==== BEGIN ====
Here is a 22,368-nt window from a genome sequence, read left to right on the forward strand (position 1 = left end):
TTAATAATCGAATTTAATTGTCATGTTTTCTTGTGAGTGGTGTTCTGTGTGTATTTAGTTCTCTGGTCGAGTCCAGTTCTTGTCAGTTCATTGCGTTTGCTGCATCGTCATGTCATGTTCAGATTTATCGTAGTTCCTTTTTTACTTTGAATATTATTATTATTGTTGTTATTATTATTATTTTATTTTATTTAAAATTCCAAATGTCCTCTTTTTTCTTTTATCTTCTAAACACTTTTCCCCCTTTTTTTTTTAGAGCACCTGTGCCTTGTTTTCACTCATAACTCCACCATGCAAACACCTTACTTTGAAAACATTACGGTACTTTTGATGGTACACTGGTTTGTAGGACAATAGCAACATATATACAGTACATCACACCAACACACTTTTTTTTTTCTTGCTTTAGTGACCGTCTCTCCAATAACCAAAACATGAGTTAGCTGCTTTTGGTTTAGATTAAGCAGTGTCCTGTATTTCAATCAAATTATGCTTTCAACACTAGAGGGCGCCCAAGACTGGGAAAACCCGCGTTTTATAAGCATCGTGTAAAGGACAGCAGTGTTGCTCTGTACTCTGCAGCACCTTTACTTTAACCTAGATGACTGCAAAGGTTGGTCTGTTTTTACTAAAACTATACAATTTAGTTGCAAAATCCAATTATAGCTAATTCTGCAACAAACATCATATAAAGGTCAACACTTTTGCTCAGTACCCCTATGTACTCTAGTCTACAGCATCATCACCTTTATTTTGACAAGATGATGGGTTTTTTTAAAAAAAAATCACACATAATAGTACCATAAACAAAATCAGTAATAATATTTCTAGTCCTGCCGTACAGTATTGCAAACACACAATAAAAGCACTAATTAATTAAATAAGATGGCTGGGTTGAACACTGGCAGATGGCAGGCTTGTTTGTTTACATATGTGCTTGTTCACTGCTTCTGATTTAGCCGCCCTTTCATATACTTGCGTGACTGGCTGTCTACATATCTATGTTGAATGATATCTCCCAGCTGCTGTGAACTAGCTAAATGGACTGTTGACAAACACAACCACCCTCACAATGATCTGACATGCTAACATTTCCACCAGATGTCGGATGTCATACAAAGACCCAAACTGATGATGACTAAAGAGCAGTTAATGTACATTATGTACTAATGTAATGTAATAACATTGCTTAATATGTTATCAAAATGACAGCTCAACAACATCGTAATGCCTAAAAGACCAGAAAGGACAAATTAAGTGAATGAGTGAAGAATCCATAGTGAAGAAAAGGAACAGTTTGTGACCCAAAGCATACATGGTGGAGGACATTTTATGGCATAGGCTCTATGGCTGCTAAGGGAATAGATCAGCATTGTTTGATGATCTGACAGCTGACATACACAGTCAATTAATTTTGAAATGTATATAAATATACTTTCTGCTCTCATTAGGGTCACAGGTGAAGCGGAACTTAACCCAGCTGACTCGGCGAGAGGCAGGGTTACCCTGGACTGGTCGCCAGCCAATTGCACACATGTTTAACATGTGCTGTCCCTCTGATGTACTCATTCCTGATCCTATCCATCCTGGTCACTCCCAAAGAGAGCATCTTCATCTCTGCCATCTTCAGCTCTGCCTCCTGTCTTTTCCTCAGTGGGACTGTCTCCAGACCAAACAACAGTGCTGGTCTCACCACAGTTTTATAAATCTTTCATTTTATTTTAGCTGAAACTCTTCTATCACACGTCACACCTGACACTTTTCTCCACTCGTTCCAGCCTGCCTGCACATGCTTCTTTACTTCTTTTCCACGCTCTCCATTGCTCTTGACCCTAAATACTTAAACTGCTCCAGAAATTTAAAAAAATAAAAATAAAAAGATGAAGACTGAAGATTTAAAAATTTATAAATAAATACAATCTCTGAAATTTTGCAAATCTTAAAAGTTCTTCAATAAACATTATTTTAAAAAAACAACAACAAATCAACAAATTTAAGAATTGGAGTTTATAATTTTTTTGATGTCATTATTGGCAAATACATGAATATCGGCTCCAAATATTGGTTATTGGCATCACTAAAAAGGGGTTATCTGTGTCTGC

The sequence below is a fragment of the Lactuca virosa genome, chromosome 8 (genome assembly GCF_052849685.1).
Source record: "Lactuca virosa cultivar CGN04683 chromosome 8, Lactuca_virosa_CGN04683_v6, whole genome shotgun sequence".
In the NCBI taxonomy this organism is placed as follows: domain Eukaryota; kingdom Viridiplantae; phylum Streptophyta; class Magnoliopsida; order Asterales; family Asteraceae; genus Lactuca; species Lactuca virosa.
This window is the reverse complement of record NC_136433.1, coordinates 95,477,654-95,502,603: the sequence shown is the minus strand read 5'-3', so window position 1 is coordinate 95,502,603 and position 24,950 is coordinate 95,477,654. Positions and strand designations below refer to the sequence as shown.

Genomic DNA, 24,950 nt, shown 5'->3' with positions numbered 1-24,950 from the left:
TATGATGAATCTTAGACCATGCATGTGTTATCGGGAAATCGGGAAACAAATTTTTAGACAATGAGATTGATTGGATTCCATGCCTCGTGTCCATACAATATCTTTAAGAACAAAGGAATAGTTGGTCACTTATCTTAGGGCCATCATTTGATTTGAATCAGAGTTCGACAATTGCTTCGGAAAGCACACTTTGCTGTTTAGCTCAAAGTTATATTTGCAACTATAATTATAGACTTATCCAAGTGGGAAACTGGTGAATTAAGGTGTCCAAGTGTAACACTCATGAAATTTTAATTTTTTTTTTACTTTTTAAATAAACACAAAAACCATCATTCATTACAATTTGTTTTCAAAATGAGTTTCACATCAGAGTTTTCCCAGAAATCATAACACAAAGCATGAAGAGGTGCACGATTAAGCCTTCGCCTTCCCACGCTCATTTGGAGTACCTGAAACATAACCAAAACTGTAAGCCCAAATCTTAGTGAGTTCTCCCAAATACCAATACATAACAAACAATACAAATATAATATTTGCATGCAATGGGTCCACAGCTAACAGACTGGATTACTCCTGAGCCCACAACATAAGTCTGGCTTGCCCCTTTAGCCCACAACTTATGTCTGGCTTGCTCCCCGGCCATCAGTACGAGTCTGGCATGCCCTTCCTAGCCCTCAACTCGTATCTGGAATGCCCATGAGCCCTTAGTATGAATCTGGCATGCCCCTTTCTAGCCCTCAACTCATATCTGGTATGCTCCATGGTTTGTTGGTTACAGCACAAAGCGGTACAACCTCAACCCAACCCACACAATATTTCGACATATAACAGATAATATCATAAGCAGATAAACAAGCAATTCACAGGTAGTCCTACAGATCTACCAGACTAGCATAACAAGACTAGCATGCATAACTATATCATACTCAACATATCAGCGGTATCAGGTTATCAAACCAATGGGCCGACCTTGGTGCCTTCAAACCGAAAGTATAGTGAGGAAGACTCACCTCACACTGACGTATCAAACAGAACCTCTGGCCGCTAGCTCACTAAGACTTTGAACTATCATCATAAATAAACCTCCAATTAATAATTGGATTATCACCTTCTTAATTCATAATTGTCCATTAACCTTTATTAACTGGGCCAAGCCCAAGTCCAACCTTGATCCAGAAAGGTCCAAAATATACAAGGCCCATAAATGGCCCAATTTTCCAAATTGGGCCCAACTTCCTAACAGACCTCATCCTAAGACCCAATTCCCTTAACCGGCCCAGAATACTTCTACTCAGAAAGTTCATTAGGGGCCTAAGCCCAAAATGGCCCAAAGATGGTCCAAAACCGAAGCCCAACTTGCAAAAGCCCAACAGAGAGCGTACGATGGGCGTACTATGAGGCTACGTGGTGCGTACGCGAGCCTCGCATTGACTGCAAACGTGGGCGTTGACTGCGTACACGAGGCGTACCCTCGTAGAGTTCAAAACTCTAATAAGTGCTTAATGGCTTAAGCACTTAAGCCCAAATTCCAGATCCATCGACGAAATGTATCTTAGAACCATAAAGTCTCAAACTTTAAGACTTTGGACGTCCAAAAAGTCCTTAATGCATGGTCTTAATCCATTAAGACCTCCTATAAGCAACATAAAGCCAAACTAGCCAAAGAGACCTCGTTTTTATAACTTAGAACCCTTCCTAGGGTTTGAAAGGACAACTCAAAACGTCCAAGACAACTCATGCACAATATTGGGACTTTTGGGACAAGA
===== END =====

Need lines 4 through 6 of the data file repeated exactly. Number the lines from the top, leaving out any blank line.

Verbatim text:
Source record: "Lactuca virosa cultivar CGN04683 chromosome 8, Lactuca_virosa_CGN04683_v6, whole genome shotgun sequence".
In the NCBI taxonomy this organism is placed as follows: domain Eukaryota; kingdom Viridiplantae; phylum Streptophyta; class Magnoliopsida; order Asterales; family Asteraceae; genus Lactuca; species Lactuca virosa.
This window is the reverse complement of record NC_136433.1, coordinates 95,477,654-95,502,603: the sequence shown is the minus strand read 5'-3', so window position 1 is coordinate 95,502,603 and position 24,950 is coordinate 95,477,654. Positions and strand designations below refer to the sequence as shown.